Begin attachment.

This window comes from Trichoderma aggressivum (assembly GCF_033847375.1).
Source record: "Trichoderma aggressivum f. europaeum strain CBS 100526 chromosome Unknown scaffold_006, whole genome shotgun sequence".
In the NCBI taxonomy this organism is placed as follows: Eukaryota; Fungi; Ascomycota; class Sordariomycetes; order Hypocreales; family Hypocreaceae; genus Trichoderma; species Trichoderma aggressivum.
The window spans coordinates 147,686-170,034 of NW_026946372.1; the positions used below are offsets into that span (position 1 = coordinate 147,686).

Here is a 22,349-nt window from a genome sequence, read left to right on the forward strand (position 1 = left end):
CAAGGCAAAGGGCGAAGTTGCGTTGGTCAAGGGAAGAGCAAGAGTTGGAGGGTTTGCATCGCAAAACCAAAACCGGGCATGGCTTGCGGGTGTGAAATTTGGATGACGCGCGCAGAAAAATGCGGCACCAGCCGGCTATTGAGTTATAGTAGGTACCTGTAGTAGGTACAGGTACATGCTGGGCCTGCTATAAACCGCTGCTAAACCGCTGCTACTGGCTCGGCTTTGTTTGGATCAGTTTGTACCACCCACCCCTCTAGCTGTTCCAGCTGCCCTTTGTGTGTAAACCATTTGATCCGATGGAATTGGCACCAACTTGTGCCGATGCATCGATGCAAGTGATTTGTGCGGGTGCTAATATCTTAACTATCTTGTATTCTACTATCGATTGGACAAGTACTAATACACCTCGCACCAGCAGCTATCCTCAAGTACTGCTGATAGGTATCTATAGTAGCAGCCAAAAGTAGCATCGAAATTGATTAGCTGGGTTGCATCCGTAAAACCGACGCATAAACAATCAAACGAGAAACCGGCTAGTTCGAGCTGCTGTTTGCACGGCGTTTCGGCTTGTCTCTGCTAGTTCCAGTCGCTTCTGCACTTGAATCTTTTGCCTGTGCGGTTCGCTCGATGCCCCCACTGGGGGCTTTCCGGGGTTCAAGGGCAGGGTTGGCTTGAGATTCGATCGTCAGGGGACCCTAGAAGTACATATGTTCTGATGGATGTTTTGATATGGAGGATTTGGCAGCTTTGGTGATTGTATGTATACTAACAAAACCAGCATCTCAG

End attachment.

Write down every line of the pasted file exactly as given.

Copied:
This window comes from Trichoderma aggressivum (assembly GCF_033847375.1).
Source record: "Trichoderma aggressivum f. europaeum strain CBS 100526 chromosome Unknown scaffold_006, whole genome shotgun sequence".
In the NCBI taxonomy this organism is placed as follows: Eukaryota; Fungi; Ascomycota; class Sordariomycetes; order Hypocreales; family Hypocreaceae; genus Trichoderma; species Trichoderma aggressivum.
The window spans coordinates 147,686-170,034 of NW_026946372.1; the positions used below are offsets into that span (position 1 = coordinate 147,686).

Here is a 22,349-nt window from a genome sequence, read left to right on the forward strand (position 1 = left end):
CAAGGCAAAGGGCGAAGTTGCGTTGGTCAAGGGAAGAGCAAGAGTTGGAGGGTTTGCATCGCAAAACCAAAACCGGGCATGGCTTGCGGGTGTGAAATTTGGATGACGCGCGCAGAAAAATGCGGCACCAGCCGGCTATTGAGTTATAGTAGGTACCTGTAGTAGGTACAGGTACATGCTGGGCCTGCTATAAACCGCTGCTAAACCGCTGCTACTGGCTCGGCTTTGTTTGGATCAGTTTGTACCACCCACCCCTCTAGCTGTTCCAGCTGCCCTTTGTGTGTAAACCATTTGATCCGATGGAATTGGCACCAACTTGTGCCGATGCATCGATGCAAGTGATTTGTGCGGGTGCTAATATCTTAACTATCTTGTATTCTACTATCGATTGGACAAGTACTAATACACCTCGCACCAGCAGCTATCCTCAAGTACTGCTGATAGGTATCTATAGTAGCAGCCAAAAGTAGCATCGAAATTGATTAGCTGGGTTGCATCCGTAAAACCGACGCATAAACAATCAAACGAGAAACCGGCTAGTTCGAGCTGCTGTTTGCACGGCGTTTCGGCTTGTCTCTGCTAGTTCCAGTCGCTTCTGCACTTGAATCTTTTGCCTGTGCGGTTCGCTCGATGCCCCCACTGGGGGCTTTCCGGGGTTCAAGGGCAGGGTTGGCTTGAGATTCGATCGTCAGGGGACCCTAGAAGTACATATGTTCTGATGGATGTTTTGATATGGAGGATTTGGCAGCTTTGGTGATTGTATGTATACTAACAAAACCAGCATCTCAG